A new writers’ program at Varuna – the National Writers’ House aims to amplify the voices of older members of the LGBTQIA+ community. Queer editor Brandon Bear reports.
The voices of older members of the LGBTQIA+ community often feel overlooked in the cultural landscape of literature. While increasingly, stories of coming out, young love and success for LGBTQIA+ people in love and life are making their way to screens, stages and pages, there is less visibility for those who have paved the way for these communities. Amy Sambrooke and Maeve Marsden recently spoke to The Sentinel about a program designed to change that.
The program is the brainchild of Varuna – The National Writers’ House, a well-established centre for identifying and developing talent in Australian writers.
Sambrooke is the Creative Director at Varuna, which is located in Katoomba. She told The Sentinel: “Varuna has been a writers’ centre for over 30 years and holds a significant place in Australian literature and Australian culture.
“Part of what we do is that we identify and support the best Australian writers wherever they may be and whoever they are.”
With over 200 writers a year attending residencies and professional development activities with the centre, their eye on the literary landscape is keen, but they had noticed something was missing.
“We felt there was a gap in this cohort of older and trailblazing LGBTQIA+ writers. We were lucky enough to get funding support from NSW Department of Communities and Justice to run a new program.”
The program is a two-week online writing residency featuring one-on-one mentoring, access to some of Australia’s best contemporary writers and the opportunity to share work with other writers and access the literary community.
Varuna invited Marsden, one of Sydney’s premier names in queer storytelling, to be involved. The writing and theatre luminary will take part in Q&A sessions with participants. Marsden’s own successful writing LGBTQIA+ writing project Queerstories has seen hundreds of people share stories from their queer lives with audiences around Australia.
“There is a word that gets used in the arts: emerging,” Marsden told The Sentinel.
“And the word is so commonly attached to age. The idea that an arts career follows a trajectory where you are emerging when you are young doesn’t account for people who experience marginalisation and exclusion and may not have had the same access to the arts community.
“What excited me about this program was that it was targeted at older emerging artists.”
“At Queerstories I have had the opportunity to see people who have written the most amazing pieces of nonfiction or memoir who have not been published. It made me so excited to jump into this project.”
The partnership between Marsden and Varuna is unique, in that it places the work of LGBTQIA+ writers within the context of the broader Australian literary landscape. While events that amplify the stories of LGBTQIA+ communities do occur, they are often presented only within queer spaces.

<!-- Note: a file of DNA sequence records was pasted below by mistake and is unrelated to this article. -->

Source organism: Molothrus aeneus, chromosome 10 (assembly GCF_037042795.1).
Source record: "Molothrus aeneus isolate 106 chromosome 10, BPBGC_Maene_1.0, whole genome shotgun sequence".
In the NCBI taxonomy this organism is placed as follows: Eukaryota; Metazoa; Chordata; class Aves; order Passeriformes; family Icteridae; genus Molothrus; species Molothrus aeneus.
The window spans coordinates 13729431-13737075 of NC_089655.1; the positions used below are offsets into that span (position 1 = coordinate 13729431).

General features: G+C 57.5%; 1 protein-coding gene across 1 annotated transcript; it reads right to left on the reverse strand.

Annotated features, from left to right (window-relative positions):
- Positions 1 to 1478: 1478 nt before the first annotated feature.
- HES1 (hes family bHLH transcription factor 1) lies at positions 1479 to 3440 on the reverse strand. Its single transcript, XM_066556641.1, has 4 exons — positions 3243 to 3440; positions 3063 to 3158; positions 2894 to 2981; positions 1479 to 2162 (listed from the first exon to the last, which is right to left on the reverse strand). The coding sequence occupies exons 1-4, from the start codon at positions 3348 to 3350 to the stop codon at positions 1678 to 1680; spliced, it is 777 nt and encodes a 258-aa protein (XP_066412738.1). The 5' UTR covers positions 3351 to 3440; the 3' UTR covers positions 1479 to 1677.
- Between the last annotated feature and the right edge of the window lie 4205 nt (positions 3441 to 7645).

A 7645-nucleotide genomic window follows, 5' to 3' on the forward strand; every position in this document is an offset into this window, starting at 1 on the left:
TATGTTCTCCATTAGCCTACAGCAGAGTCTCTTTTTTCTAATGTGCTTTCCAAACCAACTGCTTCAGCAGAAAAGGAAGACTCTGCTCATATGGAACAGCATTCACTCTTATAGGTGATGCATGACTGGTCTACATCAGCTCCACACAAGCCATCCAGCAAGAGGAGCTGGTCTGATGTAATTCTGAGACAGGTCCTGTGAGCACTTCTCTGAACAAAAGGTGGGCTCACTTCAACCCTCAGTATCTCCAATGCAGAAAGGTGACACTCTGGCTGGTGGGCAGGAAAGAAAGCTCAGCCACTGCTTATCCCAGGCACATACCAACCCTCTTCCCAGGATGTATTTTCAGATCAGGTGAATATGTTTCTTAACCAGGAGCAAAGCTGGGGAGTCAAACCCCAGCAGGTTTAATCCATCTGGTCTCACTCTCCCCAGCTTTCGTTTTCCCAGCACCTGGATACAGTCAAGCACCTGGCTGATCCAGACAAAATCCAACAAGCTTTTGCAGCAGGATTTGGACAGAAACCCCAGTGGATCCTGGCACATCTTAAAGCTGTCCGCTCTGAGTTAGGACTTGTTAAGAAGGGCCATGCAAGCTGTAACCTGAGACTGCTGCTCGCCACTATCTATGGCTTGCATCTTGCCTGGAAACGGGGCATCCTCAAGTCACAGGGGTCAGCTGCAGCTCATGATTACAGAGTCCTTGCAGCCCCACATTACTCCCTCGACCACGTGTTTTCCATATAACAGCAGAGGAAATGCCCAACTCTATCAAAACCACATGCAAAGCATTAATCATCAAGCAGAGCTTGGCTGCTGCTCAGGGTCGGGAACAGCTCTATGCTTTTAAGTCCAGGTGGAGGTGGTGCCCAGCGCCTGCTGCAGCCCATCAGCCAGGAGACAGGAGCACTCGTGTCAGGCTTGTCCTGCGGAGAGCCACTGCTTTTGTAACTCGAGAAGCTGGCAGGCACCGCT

Both Sambrooke and Marsden recognise the power and impact that memoir and storytelling may have for these communities, but are quick to point out that they are seeking more than a reflection on history; they are equally excited to explore the contemporary stories of older people.
“It is important to get the experience of older people now. Our community can focus heavily on youth, and coming out – but what is the story of an older person in a nursing home? The stories don’t have to be about the past, they could be about the present. There are different stages of a queer life,” Marsden said.
As younger members of the communities that this program seeks to serve, both creatives understand the importance of working together and seeking expert help to develop a program that meets the needs of the audience, but Sambrooke is confident that Varuna’s legacy ensures they are up to the task.
“I wouldn’t presume to know or speak for the experiences of older members of our community,“ Sambrooke notes, “but my experience is in the development of great writing. We have put together a program that allows people to find their feet and tell their own story in their own way.“
Marsden, meanwhile, says: “Queerness offers us, if we choose to take it, a perspective on the world as an outsider. That allows for a particular kind of critical thinking that people who don’t experience marginalisation don’t always access,” Marsden said.
“What is unique to queerness, is that we are outside of the norm often within our own families. In Australia, queer writers and writing punch about their weight in quality and output.”
Sambrooke shares her reflections on the unique aspects of Australian stories.
“There are an enormous number of stories to tell, and so many unspoken things in this country. There is so much space for writers to reflect our society back to us, particularly in Australia where there is much to be resolved,” she said.
The two-week online residency will be commence on Monday, 18 July. It is open to NSW-based LGBTQIA+ writers aged 65 and over, as well as LGBTQIA+ First Nations writers aged over 55. Entry is via application and expressions, with expressions of interest closing on Tuesday, 7 June. To find out more or apply visit www.varuna.com.au/online-programs/lgbtqiaplus65onlineprogram.
Brandon Bear is the queer editor of the Sydney Sentinel.
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